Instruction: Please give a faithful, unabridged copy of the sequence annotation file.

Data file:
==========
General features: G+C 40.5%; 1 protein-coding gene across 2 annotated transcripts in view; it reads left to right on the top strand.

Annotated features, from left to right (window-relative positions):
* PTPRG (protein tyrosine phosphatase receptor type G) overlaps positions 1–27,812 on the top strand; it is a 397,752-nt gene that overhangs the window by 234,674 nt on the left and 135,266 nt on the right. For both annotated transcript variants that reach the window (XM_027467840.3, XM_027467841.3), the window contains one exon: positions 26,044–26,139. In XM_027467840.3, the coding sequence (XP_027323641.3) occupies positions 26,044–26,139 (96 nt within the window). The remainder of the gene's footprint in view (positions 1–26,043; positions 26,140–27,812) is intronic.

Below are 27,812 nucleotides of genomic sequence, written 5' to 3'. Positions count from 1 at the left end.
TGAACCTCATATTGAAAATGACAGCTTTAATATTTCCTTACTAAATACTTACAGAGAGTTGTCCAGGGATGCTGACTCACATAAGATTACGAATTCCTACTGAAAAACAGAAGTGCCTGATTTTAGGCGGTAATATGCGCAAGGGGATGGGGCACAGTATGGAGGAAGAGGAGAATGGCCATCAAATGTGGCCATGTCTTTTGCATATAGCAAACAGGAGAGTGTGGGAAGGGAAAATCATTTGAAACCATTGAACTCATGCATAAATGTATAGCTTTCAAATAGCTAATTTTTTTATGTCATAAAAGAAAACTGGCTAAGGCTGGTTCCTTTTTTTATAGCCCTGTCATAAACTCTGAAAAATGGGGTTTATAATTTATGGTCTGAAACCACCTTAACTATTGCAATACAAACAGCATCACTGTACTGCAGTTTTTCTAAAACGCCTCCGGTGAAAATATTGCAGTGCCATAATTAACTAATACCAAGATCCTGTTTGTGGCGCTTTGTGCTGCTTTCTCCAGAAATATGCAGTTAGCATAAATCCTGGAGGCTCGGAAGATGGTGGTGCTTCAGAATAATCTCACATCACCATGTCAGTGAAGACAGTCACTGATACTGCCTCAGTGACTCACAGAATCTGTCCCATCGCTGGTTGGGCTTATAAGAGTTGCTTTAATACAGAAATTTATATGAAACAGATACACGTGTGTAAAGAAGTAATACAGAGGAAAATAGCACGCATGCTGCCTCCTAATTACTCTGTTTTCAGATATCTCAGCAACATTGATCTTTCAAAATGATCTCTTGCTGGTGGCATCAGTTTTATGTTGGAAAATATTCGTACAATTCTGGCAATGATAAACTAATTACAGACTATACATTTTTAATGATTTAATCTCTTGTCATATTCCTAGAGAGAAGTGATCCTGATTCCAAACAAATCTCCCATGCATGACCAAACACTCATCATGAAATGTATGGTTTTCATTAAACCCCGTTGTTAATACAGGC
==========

General features: G+C 40.5%; 1 protein-coding gene across 2 annotated transcripts in view; it reads left to right on the top strand.

Annotated features, from left to right (window-relative positions):
* PTPRG (protein tyrosine phosphatase receptor type G) overlaps positions 1–27,812 on the top strand; it is a 397,752-nt gene that overhangs the window by 234,674 nt on the left and 135,266 nt on the right. For both annotated transcript variants that reach the window (XM_027467840.3, XM_027467841.3), the window contains one exon: positions 26,044–26,139. In XM_027467840.3, the coding sequence (XP_027323641.3) occupies positions 26,044–26,139 (96 nt within the window). The remainder of the gene's footprint in view (positions 1–26,043; positions 26,140–27,812) is intronic.

Below are 27,812 nucleotides of genomic sequence, written 5' to 3'. Positions count from 1 at the left end.
TGAACCTCATATTGAAAATGACAGCTTTAATATTTCCTTACTAAATACTTACAGAGAGTTGTCCAGGGATGCTGACTCACATAAGATTACGAATTCCTACTGAAAAACAGAAGTGCCTGATTTTAGGCGGTAATATGCGCAAGGGGATGGGGCACAGTATGGAGGAAGAGGAGAATGGCCATCAAATGTGGCCATGTCTTTTGCATATAGCAAACAGGAGAGTGTGGGAAGGGAAAATCATTTGAAACCATTGAACTCATGCATAAATGTATAGCTTTCAAATAGCTAATTTTTTTATGTCATAAAAGAAAACTGGCTAAGGCTGGTTCCTTTTTTTATAGCCCTGTCATAAACTCTGAAAAATGGGGTTTATAATTTATGGTCTGAAACCACCTTAACTATTGCAATACAAACAGCATCACTGTACTGCAGTTTTTCTAAAACGCCTCCGGTGAAAATATTGCAGTGCCATAATTAACTAATACCAAGATCCTGTTTGTGGCGCTTTGTGCTGCTTTCTCCAGAAATATGCAGTTAGCATAAATCCTGGAGGCTCGGAAGATGGTGGTGCTTCAGAATAATCTCACATCACCATGTCAGTGAAGACAGTCACTGATACTGCCTCAGTGACTCACAGAATCTGTCCCATCGCTGGTTGGGCTTATAAGAGTTGCTTTAATACAGAAATTTATATGAAACAGATACACGTGTGTAAAGAAGTAATACAGAGGAAAATAGCACGCATGCTGCCTCCTAATTACTCTGTTTTCAGATATCTCAGCAACATTGATCTTTCAAAATGATCTCTTGCTGGTGGCATCAGTTTTATGTTGGAAAATATTCGTACAATTCTGGCAATGATAAACTAATTACAGACTATACATTTTTAATGATTTAATCTCTTGTCATATTCCTAGAGAGAAGTGATCCTGATTCCAAACAAATCTCCCATGCATGACCAAACACTCATCATGAAATGTATGGTTTTCATTAAACCCCGTTGTTAATACAGGC